Degree Type

Dissertation

Date of Award

2016

Degree Name

Doctor of Philosophy

Department

Veterinary Microbiology and Preventive Medicine

Major

Immunobiology

First Advisor

James Roth

Second Advisor

Dana N. LeVine

Abstract

Approximately 30% of dogs affected by immune-mediated hemolytic anemia (IMHA) die or are euthanized, often due to thrombosis. Neutrophils may contribute directly to thrombosis by releasing strands of DNA associated with nuclear and extra-nuclear proteins. These structures, termed neutrophil extracellular traps (NETs), have pro-thrombotic properties in humans and mice. This thesis addresses three major questions: (1) do canine neutrophils produce NETs? (2) do NETs activate the canine coagulation system? and (3) is cell-free DNA, a marker correlated with NET formation, elevated in dogs with spontaneous IMHA?

Canine granulocytes were incubated with platelet activating factor or phorbol 12-myristate 13-acetate. Both agonists increased fluorescence of Sytox green, a nucleic acid dye incapable of entering viable cells. Fluorescent imaging for DNA and elastase confirmed NET release.

A spectrophotometric assay was developed to measure canine clot formation and lysis. This did detect altered clot kinetics in dogs with various disorders, but was unsuitable for use in IMHA due to interferences from hemoglobin and bilirubin. The assay did however provide the basis for in vitro investigations of the effect of NETs on coagulation. When NETs were added to citrated plasma, maximum clot formation velocity was increased and time to 50% clot lysis delayed. The effect on clot lysis but not formation velocity was reduced by DNase digestion, suggesting the latter was mediated by NET proteins. However, at higher concentrations, DNA alone could also increase maximum clot formation velocity. By flow cytometry, NETs were shown to increase phosphatidylserine and P-selectin exposure on canine platelets. This persisted after DNase digestion. Therefore, intact NETs, NET proteins and DNA have pro-thrombotic properties.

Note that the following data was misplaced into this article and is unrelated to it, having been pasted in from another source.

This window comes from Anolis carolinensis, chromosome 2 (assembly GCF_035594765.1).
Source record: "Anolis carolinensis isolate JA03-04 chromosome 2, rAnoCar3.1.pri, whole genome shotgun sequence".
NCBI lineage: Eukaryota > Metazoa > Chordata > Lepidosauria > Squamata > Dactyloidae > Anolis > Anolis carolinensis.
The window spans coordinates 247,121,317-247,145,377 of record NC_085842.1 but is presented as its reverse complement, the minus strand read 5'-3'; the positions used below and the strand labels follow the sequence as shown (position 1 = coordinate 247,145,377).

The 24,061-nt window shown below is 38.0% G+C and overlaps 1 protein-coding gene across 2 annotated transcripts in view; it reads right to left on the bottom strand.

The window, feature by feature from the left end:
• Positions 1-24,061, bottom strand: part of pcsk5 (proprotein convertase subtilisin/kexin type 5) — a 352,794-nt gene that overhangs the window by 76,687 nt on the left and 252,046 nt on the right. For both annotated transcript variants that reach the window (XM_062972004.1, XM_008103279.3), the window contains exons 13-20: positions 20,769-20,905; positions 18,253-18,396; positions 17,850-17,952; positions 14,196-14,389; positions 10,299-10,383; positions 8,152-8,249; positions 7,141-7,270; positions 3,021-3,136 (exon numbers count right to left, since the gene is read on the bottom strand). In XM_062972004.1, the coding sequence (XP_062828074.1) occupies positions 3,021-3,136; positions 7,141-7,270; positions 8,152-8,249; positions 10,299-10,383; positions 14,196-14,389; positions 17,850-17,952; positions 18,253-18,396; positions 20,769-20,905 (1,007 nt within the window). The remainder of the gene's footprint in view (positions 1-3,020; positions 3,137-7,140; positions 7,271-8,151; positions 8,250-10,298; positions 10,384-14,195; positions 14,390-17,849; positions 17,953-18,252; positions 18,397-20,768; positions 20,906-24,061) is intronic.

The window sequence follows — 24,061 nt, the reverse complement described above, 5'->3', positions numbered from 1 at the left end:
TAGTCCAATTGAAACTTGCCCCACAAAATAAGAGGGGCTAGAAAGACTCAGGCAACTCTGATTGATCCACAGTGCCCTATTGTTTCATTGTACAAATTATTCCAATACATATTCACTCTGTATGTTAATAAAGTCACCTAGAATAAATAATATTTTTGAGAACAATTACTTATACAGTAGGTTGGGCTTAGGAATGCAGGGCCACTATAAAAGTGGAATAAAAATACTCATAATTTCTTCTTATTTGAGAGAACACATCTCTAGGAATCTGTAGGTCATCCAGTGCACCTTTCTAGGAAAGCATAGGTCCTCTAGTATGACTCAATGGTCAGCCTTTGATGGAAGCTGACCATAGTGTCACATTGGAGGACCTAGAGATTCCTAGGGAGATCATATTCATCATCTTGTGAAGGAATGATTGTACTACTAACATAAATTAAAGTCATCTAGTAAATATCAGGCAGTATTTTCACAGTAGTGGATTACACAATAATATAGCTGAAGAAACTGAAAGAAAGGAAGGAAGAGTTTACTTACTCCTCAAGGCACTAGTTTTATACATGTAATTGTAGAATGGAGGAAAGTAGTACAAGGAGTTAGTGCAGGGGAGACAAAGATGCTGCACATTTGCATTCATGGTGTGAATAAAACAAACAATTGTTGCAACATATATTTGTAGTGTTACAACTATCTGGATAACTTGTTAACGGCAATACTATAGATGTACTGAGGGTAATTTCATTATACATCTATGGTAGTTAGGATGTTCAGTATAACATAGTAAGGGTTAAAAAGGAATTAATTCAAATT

Plasma was collected from 28 dogs with spontaneous IMHA and 20 healthy controls. Cell-free DNA was purified and measured by PicoGreen fluorescence. Cell-free DNA was increased and as DNase activity was not reduced in IMHA, this was attributed to increased release rather than impaired degradation of DNA. Potential sources of DNA include NETs, necrosis and apoptosis.

In conclusion, canine neutrophils release NETs and both NETs and DNA alone promote hypercoagulability. Cell-free DNA is increased in IMHA, suggesting NETs or other forms of cell death may contribute to thrombosis.

Copyright Owner

Unity Beatrice Locke

Language

en

File Format

application/pdf

File Size

263 pages

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